Big cat bosses probed on stock sales: US authorities intervene after Silicon Valley Bank collapse
US authorities have stepped in to investigate the collapse of Silicon Valley Bank (SVB) – including whether share sales by the two men who ran the lender broke business rules.
The Justice Department and the Securities and Exchange Commission will investigate the implosion after it was dramatically taken over by U.S. regulators on Friday.
The collapse – the biggest US bank failure since the 2008 financial crisis – was sparked by a plan to raise £1.6billion to make up for big losses that led to a run on the bank.
Probe: The Department of Justice and the Securities and Exchange Commission will investigate the implosion of Silicon Valley Bank after its dramatic takeover by US regulators on Friday
The event sent shockwaves through international markets and caused bank stocks to sell off sharply amid contagion fears.
As well as investigating why the bank collapsed, the probes will examine stock sales that SVB executives made just weeks before it went bankrupt.
Particular attention will be paid to chief executive Greg Becker, 55, and chief financial officer Daniel Beck, 50, who both cashed in millions of shares before his seizure.
The share sales took place on February 27, a fortnight before regulators were forced to step in and take control of SVB.
Becker sold 12,451 shares worth £3million, using a trust he controls. On the same day, Beck sold 2,000 shares worth £472,000.
The timing of the share sales raises serious questions about what the pair knew about SVB’s precarious financial situation.
Becker may not have anticipated the bank run in late February when he sold the shares, but if there were talk of raising more money, analysts believe he could have questions. to answer.
Danni Hewson, analyst at investment platform AJ Bell, said: “The stock sales took place just two weeks before the collapse: this raises serious questions.”
Even before the stock sales, Becker and his executives were making a lot of money from banking.
He earned £8.1m in 2022, Beck was paid £3m and bank chairman Michael Descheneaux took home £3.8m.
Separately, a class action lawsuit has been filed against the company as well as Becker and Beck in California, accusing the bank of covering up how rising interest rates would make the lender “particularly vulnerable” to a bank run.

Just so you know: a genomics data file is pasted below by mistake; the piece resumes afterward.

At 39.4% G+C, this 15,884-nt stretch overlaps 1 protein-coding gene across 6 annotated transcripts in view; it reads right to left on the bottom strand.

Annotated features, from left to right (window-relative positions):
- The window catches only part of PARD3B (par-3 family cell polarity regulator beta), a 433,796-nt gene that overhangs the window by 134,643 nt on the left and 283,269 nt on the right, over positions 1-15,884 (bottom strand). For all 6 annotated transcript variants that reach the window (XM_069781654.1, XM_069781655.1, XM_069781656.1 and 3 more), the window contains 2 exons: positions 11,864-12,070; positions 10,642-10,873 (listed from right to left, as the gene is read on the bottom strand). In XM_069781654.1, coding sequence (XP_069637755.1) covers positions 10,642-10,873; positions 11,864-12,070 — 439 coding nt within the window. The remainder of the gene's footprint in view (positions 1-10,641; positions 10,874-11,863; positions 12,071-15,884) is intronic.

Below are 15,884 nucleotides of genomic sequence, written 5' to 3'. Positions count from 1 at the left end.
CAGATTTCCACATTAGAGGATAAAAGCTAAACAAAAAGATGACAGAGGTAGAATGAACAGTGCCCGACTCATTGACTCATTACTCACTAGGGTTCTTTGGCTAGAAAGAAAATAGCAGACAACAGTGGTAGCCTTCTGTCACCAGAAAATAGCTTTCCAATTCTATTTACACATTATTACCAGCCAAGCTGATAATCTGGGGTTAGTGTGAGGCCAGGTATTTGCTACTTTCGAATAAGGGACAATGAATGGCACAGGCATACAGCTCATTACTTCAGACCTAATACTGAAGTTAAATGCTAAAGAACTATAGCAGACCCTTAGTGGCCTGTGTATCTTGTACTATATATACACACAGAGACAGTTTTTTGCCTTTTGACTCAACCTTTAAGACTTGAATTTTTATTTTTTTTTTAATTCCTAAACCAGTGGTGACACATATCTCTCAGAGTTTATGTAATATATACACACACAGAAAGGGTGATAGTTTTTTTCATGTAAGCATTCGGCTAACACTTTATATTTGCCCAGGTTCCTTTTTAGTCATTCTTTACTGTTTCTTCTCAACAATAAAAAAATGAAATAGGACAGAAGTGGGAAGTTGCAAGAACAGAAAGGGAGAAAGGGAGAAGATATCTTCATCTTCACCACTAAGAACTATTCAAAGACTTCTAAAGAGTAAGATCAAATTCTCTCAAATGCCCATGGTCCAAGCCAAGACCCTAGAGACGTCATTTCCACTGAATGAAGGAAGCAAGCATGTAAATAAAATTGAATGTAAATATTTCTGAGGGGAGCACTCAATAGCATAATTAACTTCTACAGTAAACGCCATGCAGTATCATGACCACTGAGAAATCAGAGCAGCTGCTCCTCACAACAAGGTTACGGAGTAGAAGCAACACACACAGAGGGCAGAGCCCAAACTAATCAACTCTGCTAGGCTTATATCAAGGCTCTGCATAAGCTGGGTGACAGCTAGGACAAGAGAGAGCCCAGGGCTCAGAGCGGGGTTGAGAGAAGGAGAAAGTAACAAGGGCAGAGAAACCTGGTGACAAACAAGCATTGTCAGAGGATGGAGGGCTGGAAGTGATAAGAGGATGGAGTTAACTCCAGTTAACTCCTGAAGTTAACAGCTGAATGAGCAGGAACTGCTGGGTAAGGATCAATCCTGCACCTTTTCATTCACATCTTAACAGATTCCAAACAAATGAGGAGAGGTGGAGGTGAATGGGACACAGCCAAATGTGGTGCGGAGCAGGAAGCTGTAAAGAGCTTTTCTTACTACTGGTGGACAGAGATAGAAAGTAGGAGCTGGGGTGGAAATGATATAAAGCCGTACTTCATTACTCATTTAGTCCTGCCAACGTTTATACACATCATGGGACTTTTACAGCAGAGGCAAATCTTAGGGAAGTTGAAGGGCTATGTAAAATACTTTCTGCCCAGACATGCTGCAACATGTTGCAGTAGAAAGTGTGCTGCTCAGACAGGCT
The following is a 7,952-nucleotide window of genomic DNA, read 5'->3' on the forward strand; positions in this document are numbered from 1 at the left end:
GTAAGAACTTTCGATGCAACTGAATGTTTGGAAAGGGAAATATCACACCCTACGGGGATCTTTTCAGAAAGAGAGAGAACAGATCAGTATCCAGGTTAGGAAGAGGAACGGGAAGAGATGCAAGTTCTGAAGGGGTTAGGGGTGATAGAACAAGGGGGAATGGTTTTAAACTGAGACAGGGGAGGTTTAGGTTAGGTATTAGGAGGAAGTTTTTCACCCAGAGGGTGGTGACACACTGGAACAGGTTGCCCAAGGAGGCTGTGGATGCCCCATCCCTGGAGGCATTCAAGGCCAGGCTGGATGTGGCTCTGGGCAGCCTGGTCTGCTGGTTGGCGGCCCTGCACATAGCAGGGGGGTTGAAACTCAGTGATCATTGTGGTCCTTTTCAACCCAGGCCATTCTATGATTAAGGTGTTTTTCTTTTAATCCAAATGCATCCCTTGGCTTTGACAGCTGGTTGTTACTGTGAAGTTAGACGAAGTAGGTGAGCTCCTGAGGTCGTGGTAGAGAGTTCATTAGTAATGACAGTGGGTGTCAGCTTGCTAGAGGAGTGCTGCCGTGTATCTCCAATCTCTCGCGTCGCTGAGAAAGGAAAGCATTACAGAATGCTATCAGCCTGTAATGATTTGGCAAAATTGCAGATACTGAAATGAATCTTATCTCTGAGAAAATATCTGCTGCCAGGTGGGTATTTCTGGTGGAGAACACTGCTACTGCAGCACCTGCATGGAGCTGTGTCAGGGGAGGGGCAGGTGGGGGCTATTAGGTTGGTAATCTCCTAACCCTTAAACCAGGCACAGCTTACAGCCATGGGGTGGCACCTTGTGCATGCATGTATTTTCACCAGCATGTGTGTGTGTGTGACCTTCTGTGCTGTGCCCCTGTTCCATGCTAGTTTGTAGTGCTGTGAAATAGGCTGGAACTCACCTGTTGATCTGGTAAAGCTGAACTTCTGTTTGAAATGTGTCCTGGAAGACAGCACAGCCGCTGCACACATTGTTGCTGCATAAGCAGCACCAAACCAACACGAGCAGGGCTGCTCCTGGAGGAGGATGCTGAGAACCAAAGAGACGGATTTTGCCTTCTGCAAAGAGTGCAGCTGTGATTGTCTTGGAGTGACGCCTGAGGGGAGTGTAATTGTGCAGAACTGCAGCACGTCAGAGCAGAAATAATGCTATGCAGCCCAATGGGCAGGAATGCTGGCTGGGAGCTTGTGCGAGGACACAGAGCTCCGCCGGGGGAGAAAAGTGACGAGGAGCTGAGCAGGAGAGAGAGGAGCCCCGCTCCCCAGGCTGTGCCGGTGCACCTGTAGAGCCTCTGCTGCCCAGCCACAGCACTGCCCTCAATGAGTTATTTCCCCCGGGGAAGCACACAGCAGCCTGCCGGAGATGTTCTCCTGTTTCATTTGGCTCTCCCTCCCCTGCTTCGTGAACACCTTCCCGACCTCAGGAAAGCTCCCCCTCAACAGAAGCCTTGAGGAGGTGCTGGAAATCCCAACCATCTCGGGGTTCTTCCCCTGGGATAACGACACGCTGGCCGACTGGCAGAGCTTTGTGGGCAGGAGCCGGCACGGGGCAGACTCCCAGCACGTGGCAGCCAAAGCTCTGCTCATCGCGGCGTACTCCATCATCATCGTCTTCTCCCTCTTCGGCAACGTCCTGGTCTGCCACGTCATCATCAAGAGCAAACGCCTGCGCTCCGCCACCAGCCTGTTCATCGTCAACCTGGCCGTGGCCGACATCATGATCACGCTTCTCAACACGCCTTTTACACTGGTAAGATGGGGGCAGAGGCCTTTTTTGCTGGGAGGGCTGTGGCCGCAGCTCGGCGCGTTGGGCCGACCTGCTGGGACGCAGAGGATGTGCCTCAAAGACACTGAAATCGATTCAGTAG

Questions: SVB chief executive Greg Becker (right) and chief financial officer Daniel Beck (left) both cashed in millions in shares ahead of his seizure
He seeks damages to be awarded to those who invested in SVB between June 16, 2021 and March 10, 2023.
SVB had little to no hedging on rising interest rates despite the tech sector falling on hard times last year.
The Federal Reserve began fiercely raising rates in 2022, making investors less willing to take risks. But SVB terminated rate hedges on more than £11bn of securities throughout the year, according to its annual report.
To make matters worse, the bank was heavily exposed to the bond market, having made large amounts of deposits in US Treasuries whose market value declined as the Fed rose.
Remarkably during this period, the company had no chief risk officer following the resignation of Laura Izurieta in April 2022.
But Becker remained optimistic, telling a technical conference just three days before the bank’s collapse that it was “a perfect time to start a business”.
He said: ‘You can watch agtech [agricultural technology]you can watch fintech, you can watch clean tech, you can watch medical tech [personalised medicine]. There are exciting things in every category.
But it was a dramatic fall from grace for the CEO and the bank, which was hailed in Silicon Valley.
Investors sue Signature Bank
Signature Bank and three former executives are being sued by shareholders.
They accuse the New York lender of fraudulently claiming it was financially sound just three days before its collapse.
The proposed class action lawsuit against Signature and its former chief executive Joseph DePaolo, chief financial officer Stephen Wyremski and chief operating officer Eric Howell has been filed in federal court in Brooklyn.
Founded in 1999, Signature has in recent years made inroads into cryptocurrency but folded on Sunday.
It ended 2022 with £90bn in assets and over £70bn in deposits.